Performancing have released a new WordPress theme, designed by Design Disease, my favourite WordPress theme designer, College is a two column theme with an interesting seven colour palette.
It’s a new year and Performancing is excited to get things kickstarted with another free WordPress Theme. Developed by our friends at Design Disease, and available for free download, the College Theme is a two-column theme with sleek, rounded corners and a stylish 7+ color palette.
The College Theme for WordPress would work well for about any blogging application. I can see it being used for a range of projects including music, health, web 2.0, and a whole host of other topics.
A new friend of mine, Jamie Oaster has put up a post talking about potential business models for premium WordPress plugin makers, and basically, if it is worth pursuing creating a premium plugin. This brings us back to the whole GPL versus not-GPL argument that has gone on forever. Jamie raises some very interesting points, and I am very hopeful that the community will head on over to his post and chime in.
Here is a short quote from the post:
But there is an air of change in the WordPress development community and I have tracked down the source of the smell. For large(r) concept plugins which significantly modify or enhance the basic functionality of WordPress, developers are investing serious amounts of time to create and test their plugins. Their time is worth money and I think it is entirely fair that they seek compensation for their efforts. By offering theme designers the opportunity to profit from the captive WordPress.com audience, I believe that Matt Mullenweg / Automattic have effectively given their blessing to the concept of premium themes and plugins. If you can find a sustainable way to generate income in context of the GPL, pick a domain name and start coding!
Jamie then goes on to list potential business models as he sees them. A very important post in the ever changing landscape of WordPress additions. Check it out on Oaster.ca.
There is a great post on Weblog Tools Collection by Frank, aka Weathervane, who talks about making sure WordPress plugin authors start to come up with a better system for designing and implementing their plugin code.
1. Do not append your WordPress plugins with â€œwp-â€œ or â€œwp_.â€ We know itâ€™s for WordPress, it was in your description. Use an evocative name even if itâ€™s only â€œjoeâ€™s-.â€œ Itâ€™s not just you. When ASP was popular, everything (it seemed) was called asp this and asp that (as in asp calendar, asp blog, asp faq, and on and on).
2. Tell us where weâ€™ll find your plugin access. If your plugin options are in the Admin Area under Options, say so.
3. Donâ€™t create an Admin. Area menu item. Your plugin access has a home in Options or Management or within the other existing Admin. Area menu items.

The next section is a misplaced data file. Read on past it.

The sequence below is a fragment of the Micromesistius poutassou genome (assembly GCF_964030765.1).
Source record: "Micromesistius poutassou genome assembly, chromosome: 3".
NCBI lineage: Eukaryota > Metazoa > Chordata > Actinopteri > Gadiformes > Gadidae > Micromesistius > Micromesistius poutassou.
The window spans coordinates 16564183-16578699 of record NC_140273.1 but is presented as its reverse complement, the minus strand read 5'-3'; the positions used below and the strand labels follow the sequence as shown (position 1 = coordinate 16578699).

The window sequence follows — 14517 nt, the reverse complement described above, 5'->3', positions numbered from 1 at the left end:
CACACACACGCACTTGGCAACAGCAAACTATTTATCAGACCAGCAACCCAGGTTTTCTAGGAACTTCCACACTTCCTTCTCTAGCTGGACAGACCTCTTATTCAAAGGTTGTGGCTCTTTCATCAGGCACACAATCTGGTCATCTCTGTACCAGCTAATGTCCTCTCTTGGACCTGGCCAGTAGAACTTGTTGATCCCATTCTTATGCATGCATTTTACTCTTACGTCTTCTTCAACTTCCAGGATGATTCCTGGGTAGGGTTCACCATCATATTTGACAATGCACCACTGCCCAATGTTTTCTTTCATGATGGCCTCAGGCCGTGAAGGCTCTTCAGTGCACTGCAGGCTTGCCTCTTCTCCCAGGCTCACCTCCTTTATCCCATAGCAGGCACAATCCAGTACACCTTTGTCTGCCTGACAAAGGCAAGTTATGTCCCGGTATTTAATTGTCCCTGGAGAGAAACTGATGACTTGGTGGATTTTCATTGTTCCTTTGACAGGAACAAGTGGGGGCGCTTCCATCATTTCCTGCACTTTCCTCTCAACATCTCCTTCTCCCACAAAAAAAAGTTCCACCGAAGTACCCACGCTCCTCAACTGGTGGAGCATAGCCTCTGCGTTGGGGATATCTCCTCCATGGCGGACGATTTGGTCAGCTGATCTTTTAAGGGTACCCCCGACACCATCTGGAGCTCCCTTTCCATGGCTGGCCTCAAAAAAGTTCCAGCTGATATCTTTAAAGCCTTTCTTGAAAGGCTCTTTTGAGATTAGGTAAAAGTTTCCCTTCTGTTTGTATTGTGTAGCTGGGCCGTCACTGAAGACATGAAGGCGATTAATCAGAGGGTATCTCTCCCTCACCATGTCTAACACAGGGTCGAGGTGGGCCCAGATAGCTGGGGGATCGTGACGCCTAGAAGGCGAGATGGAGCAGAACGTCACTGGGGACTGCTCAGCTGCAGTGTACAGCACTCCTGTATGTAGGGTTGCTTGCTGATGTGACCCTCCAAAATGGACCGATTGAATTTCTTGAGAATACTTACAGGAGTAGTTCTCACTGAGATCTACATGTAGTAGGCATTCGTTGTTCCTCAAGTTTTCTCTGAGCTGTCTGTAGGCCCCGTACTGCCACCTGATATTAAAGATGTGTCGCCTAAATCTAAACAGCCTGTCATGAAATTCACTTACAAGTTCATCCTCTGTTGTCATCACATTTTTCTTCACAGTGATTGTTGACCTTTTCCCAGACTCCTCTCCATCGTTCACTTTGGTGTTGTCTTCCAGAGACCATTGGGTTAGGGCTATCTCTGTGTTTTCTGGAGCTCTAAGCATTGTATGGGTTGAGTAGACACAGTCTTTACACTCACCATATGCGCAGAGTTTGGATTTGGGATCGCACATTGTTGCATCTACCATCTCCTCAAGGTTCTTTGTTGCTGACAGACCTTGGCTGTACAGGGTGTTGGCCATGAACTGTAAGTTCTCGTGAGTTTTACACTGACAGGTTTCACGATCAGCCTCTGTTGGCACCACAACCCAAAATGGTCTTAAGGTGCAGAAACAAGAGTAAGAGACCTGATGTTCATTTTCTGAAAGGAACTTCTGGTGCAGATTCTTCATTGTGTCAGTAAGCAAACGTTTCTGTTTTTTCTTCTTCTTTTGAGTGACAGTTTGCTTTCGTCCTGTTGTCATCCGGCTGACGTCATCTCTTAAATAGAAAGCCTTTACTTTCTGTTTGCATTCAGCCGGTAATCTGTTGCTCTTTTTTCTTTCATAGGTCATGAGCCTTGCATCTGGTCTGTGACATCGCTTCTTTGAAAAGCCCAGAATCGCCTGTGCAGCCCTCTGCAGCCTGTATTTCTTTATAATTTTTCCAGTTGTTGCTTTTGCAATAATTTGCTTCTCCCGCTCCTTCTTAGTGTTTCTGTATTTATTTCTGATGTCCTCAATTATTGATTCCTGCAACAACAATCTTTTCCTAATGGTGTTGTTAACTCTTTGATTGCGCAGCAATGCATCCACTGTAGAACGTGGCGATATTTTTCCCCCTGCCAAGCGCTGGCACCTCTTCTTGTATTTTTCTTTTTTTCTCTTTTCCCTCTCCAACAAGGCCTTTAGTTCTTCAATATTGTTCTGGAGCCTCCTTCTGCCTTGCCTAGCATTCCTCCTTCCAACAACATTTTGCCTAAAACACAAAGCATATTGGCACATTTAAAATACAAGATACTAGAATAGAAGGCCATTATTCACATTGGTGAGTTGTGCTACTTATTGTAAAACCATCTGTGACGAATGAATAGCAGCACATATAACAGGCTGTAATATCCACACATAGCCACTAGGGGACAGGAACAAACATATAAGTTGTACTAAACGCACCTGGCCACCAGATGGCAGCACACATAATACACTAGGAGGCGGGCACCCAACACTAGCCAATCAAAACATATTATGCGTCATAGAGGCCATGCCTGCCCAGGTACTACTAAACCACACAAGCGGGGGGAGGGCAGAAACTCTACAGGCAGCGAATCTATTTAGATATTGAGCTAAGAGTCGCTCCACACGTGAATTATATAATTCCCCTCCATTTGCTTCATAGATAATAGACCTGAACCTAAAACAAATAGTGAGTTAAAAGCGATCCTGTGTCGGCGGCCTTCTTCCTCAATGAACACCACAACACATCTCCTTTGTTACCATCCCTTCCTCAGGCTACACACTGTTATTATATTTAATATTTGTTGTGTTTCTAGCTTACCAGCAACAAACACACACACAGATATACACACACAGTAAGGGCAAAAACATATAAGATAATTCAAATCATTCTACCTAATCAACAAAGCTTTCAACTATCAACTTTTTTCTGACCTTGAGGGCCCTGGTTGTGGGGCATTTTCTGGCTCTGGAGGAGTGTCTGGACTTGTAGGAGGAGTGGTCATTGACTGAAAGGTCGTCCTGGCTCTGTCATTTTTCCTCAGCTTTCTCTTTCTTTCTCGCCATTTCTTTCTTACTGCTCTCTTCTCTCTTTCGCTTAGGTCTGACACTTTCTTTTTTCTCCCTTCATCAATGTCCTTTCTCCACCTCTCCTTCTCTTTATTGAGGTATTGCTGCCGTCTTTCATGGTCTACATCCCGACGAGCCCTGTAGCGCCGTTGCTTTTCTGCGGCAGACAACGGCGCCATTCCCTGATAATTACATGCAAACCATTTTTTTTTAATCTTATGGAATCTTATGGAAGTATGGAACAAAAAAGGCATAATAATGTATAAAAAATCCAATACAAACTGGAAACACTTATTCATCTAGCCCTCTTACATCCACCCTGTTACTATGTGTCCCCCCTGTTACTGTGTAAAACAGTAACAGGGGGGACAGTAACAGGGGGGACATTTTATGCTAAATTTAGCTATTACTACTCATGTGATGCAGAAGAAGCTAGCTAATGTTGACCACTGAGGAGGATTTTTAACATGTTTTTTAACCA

4. Do not add your plugin access in an unexpected Admin. Area menu item, such as a Plugins submenu item.
I think as we get closer and closer to WordPress 2.5 this March, something should be done to standardize how plugins work, and interact with their user base. The first step was taken with the creation of a plugin repository on WordPress.org and now the next step should be taken: strict enforcement.
There is some great advice to plugin authors in the post on Weblog Tools Collection, and I highly recommend everyone check it out.
A friend of mine, Mark from 45n5.com, just recently posted a video about WordPress, letting the world know that he thinks it sucks.
Of course, I couldn’t leave it alone and so I made my own video response to his badly sung song.
I mention how it is not WordPress that sucks, but instead WordPress users that don’t keep up to date, manage their plugins, and give time and energy to maintaining the software that runs their blogs. Mark and some people that have commented on his post bring up WordPress’ inability to manage multiple blogs, though I think this is a weak jab at WordPress when you consider WordPress Mu and that multiple installs can be managed through Subversion, like b5media and other blog networks do.
While I do agree that needing to update my blog for security releases isn’t any fun, and sometimes WordPress has to release many versions to “get things right”, I think that WordPress is still superior to most other blogging platforms. I do have to admit that I wish they would find a way to create an upgrade script for security releases and other minor revisions.
If you love WordPress, maybe you could run on over to 45n5.com and let Mark know why it is your favourite blogging software. If you enjoyed my video, check out Xfep.com for more candid content.